#MeToo in Japan Should Put Firms on Notice
Japan's #MeToo moment has arrived, and companies should take note.
The nation's top finance ministry official is stepping down following allegations he sexually harassed female journalists. Earlier this week, a prefecture-level official said he also planned to resign in an unrelated case involving payments to women, amidst Prime Minister Shinzo Abe's worsening woes as polls show rising dissatisfaction with him and his government. Earlier this year, the president of Osaka-based NH Foods Ltd. left after a junior executive made sexually explicit remarks in his presence.
Whether these officials and executives are going because the allegations are true or they don't have the wherewithal to fight them, isn't the point. Their departures mark a significant shift in a nation steeped in tradition, giving Japanese women a voice over powerful men.
But corporate culture is unlikely to change overnight. A recent government survey on perceptions of gender equality in Japan showed that more than 75 percent of respondents think men are still given preferential treatment.
To Abe's credit, he has tried to get more women into the workforce and gender diversity on boards has been key to his economic revival plan.
But progress has been slow. While Japan has a target of having 10 percent female executives at listed companies by 2020, as of 2016, the figure stood at 3.4 percent. More than half of Japanese company boards have no women directors.
Some sectors have done better than others -- wholesale trade and food firms, for example, average around 8 percent female board members and have a higher percentage overall of women employees, according to Goldman Sachs Group Inc. Even so, globally, Japan ranks near the bottom.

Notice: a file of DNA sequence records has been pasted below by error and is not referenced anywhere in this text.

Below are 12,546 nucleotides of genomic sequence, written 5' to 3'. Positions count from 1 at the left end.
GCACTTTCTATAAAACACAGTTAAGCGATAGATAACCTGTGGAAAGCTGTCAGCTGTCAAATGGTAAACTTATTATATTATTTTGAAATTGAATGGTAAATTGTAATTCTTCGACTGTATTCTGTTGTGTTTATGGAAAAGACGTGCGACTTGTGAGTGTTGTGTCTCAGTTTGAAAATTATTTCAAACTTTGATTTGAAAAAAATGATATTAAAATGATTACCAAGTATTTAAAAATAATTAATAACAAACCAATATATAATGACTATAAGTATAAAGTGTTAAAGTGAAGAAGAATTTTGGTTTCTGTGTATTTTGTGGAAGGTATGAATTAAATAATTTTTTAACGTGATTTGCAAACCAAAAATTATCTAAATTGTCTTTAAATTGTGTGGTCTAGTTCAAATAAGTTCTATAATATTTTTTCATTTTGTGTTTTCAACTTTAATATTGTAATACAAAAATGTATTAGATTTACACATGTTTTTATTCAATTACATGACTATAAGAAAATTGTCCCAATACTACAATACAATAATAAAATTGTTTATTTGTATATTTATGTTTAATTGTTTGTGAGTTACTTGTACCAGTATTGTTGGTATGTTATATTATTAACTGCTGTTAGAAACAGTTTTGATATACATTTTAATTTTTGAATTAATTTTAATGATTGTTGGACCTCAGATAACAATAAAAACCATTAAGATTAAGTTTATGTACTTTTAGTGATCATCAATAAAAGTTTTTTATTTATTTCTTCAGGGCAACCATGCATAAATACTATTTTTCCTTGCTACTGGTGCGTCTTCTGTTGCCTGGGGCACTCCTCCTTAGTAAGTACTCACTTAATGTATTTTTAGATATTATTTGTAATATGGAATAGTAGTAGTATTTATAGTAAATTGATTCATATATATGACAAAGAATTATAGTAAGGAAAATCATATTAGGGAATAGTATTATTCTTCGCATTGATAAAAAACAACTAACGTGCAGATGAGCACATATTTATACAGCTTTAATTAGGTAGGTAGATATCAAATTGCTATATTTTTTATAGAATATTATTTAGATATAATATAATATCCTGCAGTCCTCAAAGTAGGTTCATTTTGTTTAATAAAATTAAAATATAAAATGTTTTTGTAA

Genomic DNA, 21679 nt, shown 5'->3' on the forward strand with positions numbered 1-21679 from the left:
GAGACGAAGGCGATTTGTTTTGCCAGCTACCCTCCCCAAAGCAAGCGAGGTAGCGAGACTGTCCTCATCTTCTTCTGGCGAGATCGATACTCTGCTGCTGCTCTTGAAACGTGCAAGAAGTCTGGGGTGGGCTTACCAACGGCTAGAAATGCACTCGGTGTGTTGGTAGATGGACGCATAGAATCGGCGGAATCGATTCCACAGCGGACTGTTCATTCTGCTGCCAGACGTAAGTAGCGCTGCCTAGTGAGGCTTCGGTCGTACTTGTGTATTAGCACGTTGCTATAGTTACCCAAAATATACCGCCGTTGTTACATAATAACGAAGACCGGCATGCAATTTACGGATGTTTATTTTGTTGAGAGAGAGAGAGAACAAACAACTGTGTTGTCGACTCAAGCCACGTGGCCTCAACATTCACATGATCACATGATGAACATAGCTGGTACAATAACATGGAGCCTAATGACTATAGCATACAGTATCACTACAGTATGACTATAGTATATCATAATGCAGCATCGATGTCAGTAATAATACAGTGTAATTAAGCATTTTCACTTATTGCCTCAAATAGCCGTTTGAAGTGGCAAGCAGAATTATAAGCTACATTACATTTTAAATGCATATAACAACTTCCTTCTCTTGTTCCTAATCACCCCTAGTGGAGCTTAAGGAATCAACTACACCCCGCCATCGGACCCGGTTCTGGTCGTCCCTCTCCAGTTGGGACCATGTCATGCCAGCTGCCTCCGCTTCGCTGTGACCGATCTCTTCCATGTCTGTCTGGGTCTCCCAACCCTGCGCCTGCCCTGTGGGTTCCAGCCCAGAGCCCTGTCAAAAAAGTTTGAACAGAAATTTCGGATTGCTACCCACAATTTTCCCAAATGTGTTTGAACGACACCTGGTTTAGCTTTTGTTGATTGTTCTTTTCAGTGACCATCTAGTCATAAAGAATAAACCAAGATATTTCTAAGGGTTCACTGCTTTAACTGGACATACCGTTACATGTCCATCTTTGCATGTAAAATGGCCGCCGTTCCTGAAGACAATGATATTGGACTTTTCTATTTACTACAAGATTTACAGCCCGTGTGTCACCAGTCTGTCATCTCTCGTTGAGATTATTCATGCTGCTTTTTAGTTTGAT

There also isn't any hard and fast evidence that having more women on boards boosts financial performance, despite some studies claiming causality. Other research has shown mixed or extremely small correlations.
According to MSCI Inc., there is some evidence to show there's power in numbers, with three women on a board representing a "tipping point" in terms of influence, which is then reflected in both financial performance and the number of women in senior leadership. In Japan, MSCI found that even one female director corresponded to a higher percentage of women across the firm.
In Japan, Topix 500 companies with at least one female director trade on average at 20 times forward earnings, compared to firms with no female directors at 18 times. They also trade at around twice their book value versus 1.5 times for the rest. Clearly, this isn't a perfect science.
But here's the rub: In a world where socially responsible investing is gaining traction and the #MeToo movement has unseated dozens of executives, investors can't risk putting money in companies that don't even take the optics of gender diversity seriously. Firms that are proactive in this regard should see their value rise.
Astellas Pharma Inc. is a good example. It's one of the top-ranked companies on the Topix 100 in terms of percentage of female board members and its market capitalization has risen 13 percent this year to 3.3 trillion yen ($31 billion).
In a corporate governance report released earlier this week, Astellas said about one-third of its board is female, while 40 percent of its audit and supervisory panels consist of women. Globally, just under half of its employees are women and it was recognized on a list of 100 firms that are supportive of working mothers. Astellas ranks among the top 10 Topix 100 companies in terms of return on equity.
With U.S. proxy advisory firm Glass Lewis & Co. now recommending that shareholders reject chairman or president appointments at companies that don't have any female directors, Japan Inc. should take note of the changes afoot.
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Katrina Nicholas at firstname.lastname@example.org